Dynamics of Obesity and Chronic Health Conditions Among Children and Youth | Adolescent Medicine | JAMA Network
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Original Contribution
February 17, 2010

Dynamics of Obesity and Chronic Health Conditions Among Children and Youth

Author Affiliations

Author Affiliations: Center for Child and Adolescent Health Policy, MassGeneral Hospital for Children, Boston, Massachusetts (Drs Van Cleave and Perrin); Department of Pediatrics, Harvard Medical School, Boston (Drs Van Cleave and Perrin); and Department of Society, Human Development and Health, Harvard School of Public Health, Boston (Dr Gortmaker).

JAMA. 2010;303(7):623-630. doi:10.1001/jama.2010.104
Abstract

Context Rates of obesity and other childhood chronic conditions have increased over recent decades. Patterns of how conditions change over time have not been widely examined.

Objective To evaluate change in prevalence of obesity and other chronic conditions in US children, including incidence, remission, and prevalence.

Design, Setting, and Participants Prospective study using the National Longitudinal Survey of Youth–Child Cohort (1988-2006) of 3 nationally representative cohorts of children. Children were aged 2 through 8 years at the beginning of each study period, and cohorts were followed up for 6 years, from 1988 to 1994 (cohort 1, n = 2337), 1994 to 2000 (cohort 2, n = 1759), and 2000 to 2006 (n = 905).

Main Outcome Measures Parent report of a child having a health condition that limited activities or schooling or required medicine, special equipment, or specialized health services and that lasted at least 12 months. Obesity was defined as a body mass index at or above the 95th percentile for age. Chronic conditions were grouped into 4 categories: obesity, asthma, other physical conditions, and behavior/learning problems.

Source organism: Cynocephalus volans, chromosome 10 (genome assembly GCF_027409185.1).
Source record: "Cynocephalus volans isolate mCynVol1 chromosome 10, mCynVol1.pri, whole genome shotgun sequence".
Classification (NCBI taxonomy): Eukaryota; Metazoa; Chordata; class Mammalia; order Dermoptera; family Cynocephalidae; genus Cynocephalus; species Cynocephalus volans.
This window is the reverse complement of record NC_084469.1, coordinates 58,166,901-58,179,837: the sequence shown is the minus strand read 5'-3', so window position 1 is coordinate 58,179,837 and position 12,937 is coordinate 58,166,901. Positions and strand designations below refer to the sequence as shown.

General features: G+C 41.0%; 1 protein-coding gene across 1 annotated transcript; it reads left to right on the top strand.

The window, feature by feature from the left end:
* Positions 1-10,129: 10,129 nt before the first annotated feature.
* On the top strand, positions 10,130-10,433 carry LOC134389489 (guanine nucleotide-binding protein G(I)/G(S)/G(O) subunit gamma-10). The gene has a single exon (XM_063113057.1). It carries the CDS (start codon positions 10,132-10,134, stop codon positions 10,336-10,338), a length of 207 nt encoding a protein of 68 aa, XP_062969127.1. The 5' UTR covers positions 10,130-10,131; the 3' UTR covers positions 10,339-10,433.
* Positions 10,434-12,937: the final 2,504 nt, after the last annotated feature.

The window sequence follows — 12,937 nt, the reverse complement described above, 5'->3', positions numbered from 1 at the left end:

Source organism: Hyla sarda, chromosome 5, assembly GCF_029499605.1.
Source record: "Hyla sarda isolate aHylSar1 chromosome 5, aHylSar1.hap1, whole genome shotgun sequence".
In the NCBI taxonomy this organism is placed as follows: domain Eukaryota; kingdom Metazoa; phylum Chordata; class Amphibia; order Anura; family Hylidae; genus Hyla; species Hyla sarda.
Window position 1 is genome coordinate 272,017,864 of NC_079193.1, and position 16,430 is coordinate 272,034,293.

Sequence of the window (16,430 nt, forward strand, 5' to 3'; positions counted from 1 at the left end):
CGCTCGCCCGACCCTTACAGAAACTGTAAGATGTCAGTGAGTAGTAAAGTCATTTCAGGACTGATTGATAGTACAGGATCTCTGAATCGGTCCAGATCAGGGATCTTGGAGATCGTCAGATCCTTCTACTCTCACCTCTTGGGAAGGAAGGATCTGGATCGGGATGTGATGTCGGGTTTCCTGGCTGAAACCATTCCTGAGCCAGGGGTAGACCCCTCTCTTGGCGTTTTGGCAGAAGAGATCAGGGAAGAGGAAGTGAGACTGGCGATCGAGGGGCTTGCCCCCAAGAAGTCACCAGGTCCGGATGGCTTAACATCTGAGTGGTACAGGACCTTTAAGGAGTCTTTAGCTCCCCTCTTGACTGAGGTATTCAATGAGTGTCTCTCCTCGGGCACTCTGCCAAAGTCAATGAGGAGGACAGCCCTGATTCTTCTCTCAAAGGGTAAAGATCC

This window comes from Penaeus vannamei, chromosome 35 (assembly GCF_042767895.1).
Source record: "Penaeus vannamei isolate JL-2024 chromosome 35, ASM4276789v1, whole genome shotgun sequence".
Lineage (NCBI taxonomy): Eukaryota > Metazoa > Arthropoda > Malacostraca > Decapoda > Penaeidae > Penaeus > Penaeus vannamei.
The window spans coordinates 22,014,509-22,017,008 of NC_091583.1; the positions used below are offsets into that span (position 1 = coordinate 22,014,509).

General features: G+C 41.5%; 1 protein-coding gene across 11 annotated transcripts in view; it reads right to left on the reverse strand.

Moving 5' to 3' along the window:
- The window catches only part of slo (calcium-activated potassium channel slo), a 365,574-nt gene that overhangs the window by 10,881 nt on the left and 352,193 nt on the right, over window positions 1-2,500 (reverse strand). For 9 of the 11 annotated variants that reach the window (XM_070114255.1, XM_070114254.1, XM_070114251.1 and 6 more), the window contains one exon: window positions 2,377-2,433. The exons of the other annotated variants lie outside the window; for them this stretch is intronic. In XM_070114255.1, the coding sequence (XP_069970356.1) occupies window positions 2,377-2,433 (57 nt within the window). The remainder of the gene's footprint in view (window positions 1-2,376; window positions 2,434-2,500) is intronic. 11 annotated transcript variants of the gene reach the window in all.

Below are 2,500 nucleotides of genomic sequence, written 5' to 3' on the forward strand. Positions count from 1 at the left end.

Results The end-study prevalence of any chronic health condition was 12.8% (95% confidence interval [CI], 11.2%-14.5%) for cohort 1 in 1994, 25.1% (95% CI, 22.7%-27.6%) for cohort 2 in 2000, and 26.6% (95% CI, 23.5%-29.9%) for cohort 3 in 2006. There was substantial turnover in chronic conditions: 7.4% (95% CI, 6.5%-8.3%) of participants in all cohorts had a chronic condition at the beginning of the study that persisted to the end, 9.3% (95% CI, 8.3%-10.3%) reported conditions at the beginning that resolved within 6 years, and 13.4% (95% CI, 12.3%-14.6%) had new conditions that arose during the 6-year study period. The prevalence of having a chronic condition during any part of the 6-year study period was highest for cohort 3 (51.5%; 95% CI, 47.3%-55.0%), and there were higher rates among male (adjusted odds ratio [AOR], 1.24; 95% CI, 1.07-1.42), Hispanic (AOR, 1.36; 95% CI, 1.11-1.67), and black (AOR, 1.60; 95% CI, 1.35-1.90) youth.

Conclusions Prevalence of chronic conditions among children and youth increased from 1988 to 2006. However, presence of these conditions was dynamic over each 6-year cohort.

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